I am super excited to share with you my new free drawstring bag pattern, I have designed this bag as the perfect size for my latest crochet project. This free drawstring purse pattern has external pockets, ideal for crochet hooks, scissors, printed pattern, crochet markers… need I go on?!
I don’t really want to admit how long I have had a pile of yarn and semi-completed sweater in the corner of my bedroom! Now is the time to treat myself to a new drawstring bag, to keep ongoing projects in.
The finished drawstring project bag measures 5 by 12 by 9 1/2″. If you are looking for a slightly larger or smaller project bag then check out my tutorial on how to adjust bag patterns.
If you prefer to make your own handles rather than using bought leather handles check out my how to sew bag straps post (you will insert these between the external bag and facing).
Continue reading for printable instructions and youtube video.
If you would like an ad free drawstring project bag pattern with the printable pattern pieces, then for less than a coffee you support me and purchase one in my Etsy shop. Alternatively, enjoy the free instructions below. It is easy to measure out the rectangles required on your fabric., especially with a quilters ruler. Newsletter subscribers there is a PDF in the resource library just for you.
Drawstring Bag Pattern Free PDF
- Exterior Bag Fabric:- Two side panels measuring 10 1/2″ high 5 1/2″ wide Two front and back panels 10 1/2″ high 12 1/2″ wide, One Base 5 1/2 by 12 1/2″, Two Facings 2 1/2 by 17 1/2″
- Lining fabric – Two side panels measuring 8 3/4 by 5 1/2″ Two front and back panels 8 3/4 by 12 1/2″, One Base 5 1/2 by 12 1/2″
- Pocket Fabric, external two side pockets 5 1/2 by 5 1/2″, two front and back pockets 5 1/2 by 12 1/2″
- Pocket Fabric lining two side pockets 5 1/2 by 5 1/2″, two front and back pockets 5 1/2 by 12 1/2″
- Drawstring Closure two pieces 18″ by 8″
- Drawstring two pieces measuring 44″
- Two leather handles measuring 19″ (or length to suit you)
Prepare Pattern pieces
Cut out your pattern pieces, I find a quilter’s ruler and rotary cutter very helpful for accurate cutting.
Iron fusible fleece to the back of your outer bag pieces and the outer fabric for the external pockets. I suggest cutting your fusible fleece 1/2″ smaller all around. This means you do not have fusible fleece in your seam allowance thus reducing the overall bulk and making the bag easier to sew on a domestic sewing machine.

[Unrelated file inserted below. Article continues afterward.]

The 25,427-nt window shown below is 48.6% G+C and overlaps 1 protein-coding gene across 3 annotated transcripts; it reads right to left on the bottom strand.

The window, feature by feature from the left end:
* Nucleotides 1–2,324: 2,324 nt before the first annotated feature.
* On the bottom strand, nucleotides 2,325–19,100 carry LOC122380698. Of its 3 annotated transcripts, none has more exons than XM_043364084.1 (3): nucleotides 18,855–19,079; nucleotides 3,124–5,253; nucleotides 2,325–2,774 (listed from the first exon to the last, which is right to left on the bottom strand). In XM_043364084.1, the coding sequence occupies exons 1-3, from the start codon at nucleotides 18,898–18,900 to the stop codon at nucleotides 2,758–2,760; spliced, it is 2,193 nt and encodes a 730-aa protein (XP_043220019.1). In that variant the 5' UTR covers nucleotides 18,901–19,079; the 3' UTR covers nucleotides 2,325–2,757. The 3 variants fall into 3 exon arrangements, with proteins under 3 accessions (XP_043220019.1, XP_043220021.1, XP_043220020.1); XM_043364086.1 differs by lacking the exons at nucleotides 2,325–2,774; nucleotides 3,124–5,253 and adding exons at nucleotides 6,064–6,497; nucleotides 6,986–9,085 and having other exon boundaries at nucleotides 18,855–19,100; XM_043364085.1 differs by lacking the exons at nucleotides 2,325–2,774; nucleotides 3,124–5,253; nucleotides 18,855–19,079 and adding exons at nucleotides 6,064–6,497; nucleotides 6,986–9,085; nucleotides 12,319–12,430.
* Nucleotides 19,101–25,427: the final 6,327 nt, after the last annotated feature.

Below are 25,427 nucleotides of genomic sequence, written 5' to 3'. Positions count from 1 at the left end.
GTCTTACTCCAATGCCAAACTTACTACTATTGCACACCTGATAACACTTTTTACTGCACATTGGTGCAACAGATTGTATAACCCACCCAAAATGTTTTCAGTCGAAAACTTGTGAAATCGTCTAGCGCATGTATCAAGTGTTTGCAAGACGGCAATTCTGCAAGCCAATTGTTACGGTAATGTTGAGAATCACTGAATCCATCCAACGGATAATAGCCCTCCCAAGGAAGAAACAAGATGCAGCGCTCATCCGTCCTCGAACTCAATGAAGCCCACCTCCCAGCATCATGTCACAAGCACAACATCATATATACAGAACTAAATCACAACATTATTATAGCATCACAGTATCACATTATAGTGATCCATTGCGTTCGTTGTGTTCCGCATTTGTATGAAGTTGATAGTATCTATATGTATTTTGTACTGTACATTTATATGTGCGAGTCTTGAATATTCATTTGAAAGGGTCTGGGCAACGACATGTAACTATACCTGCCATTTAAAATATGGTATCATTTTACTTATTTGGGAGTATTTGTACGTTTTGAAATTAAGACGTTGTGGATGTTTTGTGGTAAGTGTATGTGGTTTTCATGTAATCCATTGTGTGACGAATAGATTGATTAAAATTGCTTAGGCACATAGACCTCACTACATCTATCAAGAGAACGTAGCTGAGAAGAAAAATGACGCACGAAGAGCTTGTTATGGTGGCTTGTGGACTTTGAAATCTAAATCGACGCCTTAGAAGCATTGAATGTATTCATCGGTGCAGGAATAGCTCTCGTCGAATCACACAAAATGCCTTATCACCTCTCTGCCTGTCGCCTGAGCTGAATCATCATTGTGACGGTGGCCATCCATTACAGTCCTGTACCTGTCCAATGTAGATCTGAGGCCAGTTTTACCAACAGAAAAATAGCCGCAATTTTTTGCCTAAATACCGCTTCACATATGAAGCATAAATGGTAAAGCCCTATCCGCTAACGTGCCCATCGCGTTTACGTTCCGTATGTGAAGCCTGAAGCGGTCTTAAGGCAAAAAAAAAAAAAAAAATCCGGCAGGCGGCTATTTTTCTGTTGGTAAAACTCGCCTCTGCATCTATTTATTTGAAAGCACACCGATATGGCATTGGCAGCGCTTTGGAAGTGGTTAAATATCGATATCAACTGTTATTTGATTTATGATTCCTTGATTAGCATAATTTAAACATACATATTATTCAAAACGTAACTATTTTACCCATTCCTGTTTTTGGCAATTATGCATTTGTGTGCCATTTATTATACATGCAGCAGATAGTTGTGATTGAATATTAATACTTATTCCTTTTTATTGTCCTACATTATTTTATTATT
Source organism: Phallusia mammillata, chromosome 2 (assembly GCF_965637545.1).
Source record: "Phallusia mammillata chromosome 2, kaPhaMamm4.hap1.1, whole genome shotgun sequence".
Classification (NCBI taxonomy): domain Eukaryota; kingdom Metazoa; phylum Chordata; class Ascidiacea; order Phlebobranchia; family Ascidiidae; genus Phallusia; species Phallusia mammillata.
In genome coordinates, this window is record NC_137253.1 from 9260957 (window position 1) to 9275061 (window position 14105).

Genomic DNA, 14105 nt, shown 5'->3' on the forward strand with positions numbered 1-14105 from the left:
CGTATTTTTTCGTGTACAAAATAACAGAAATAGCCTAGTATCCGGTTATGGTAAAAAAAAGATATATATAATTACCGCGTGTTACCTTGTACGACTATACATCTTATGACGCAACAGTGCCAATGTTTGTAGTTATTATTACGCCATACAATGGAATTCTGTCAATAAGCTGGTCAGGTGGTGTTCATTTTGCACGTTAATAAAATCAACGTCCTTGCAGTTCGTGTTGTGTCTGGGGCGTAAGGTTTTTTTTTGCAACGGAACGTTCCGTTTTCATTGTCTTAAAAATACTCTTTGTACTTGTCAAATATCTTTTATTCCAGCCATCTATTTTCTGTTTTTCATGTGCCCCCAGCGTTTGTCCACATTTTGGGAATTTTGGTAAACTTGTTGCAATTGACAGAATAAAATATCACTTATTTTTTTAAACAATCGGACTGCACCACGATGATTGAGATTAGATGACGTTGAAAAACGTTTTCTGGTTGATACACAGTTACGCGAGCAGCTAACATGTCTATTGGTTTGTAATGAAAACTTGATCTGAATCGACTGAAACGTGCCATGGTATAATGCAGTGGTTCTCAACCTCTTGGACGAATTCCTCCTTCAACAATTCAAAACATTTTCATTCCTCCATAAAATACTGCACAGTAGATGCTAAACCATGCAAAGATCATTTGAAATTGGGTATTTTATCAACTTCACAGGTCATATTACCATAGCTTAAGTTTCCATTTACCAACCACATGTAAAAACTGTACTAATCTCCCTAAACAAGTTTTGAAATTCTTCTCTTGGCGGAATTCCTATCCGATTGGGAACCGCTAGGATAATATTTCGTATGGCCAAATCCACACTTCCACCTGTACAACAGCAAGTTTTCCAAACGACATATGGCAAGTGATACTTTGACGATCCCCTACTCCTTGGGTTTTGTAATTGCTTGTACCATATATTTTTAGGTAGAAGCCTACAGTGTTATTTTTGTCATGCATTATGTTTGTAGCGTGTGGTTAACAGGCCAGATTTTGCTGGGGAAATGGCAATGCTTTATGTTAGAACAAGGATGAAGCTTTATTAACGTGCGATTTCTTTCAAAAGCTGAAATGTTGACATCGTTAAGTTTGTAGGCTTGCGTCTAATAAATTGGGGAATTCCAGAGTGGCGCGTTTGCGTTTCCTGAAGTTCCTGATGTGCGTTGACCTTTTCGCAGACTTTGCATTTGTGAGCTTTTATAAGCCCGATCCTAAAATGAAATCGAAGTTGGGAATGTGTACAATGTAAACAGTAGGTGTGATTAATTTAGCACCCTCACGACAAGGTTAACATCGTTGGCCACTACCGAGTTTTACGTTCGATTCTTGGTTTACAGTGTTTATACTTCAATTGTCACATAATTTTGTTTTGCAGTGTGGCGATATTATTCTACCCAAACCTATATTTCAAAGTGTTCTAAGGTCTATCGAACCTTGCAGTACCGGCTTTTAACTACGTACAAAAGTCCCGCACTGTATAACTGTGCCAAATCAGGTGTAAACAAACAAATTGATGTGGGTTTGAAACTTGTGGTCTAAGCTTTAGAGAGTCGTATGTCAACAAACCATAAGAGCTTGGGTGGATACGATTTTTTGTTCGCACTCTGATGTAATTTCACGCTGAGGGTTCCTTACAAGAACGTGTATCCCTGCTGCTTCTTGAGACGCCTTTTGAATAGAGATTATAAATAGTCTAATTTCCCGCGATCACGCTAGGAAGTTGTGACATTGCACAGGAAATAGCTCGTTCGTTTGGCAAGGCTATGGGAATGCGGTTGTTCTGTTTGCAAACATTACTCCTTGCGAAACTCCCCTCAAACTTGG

If you wish to add any embellishment with hand stitching to your external pocket fabric now is the time to do it. I have used a simple running stitch to compliment the print of the cute fabric I have chosen.
Iron lightweight interfacing to the back of your lining fabric pieces, and your two facing pieces. I like to use cotton fabric for my lining, often reusing old duvets and sheets.
Place the right sides of the external pocket fabric to the right side of the external pocket lining fabric. Align the raw edges along the top. Stitch with a 1/4″ seam allowance. Repeat for the four sections of external pockets.
Open out the seam and press open the seam allowance (this gives a crisper edge on the next step). Fold the fabric so the wrong sides face each other. Press and topstitch along this top edge 1/8″ from the edge.
Place the external pocket long piece along the long piece of the main bag external fabric so the bottom edges align. Baste in place along the side seams and bottom, within the seam allowance of 1/4″ (basting is a long stitch to hold the fabric in place and top it moving around). Repeat for the three other pocket pieces on the corresponding outer bag pieces of fabric.
Using a quilter’s ruler measure out and mark dividers for the two long edges. Measure and mark 4 1/4″ in from each side seam, using taylors chalk and a quilters ruler mark a stitch line running down parallel to the side seam from this mark to the base of the bag. Stitch along these marked lines creating dividers to create three pockets.
Stitch this marked line taking care to ensure you backstitch at the top of each line (this will be a pressure point for the pockets).
Sew up External Project Bag
Before we start it is important to emphasize the stitching of the seams, the seams will start at the top of the fabric for the side seams but stop 1/4″ before the end of the fabric at the base. Along the base of the crochet project bag the seams start 1/4″ in from the edge and end 1/4″ in from the edge. This enables us to sew the bottom of the bag in.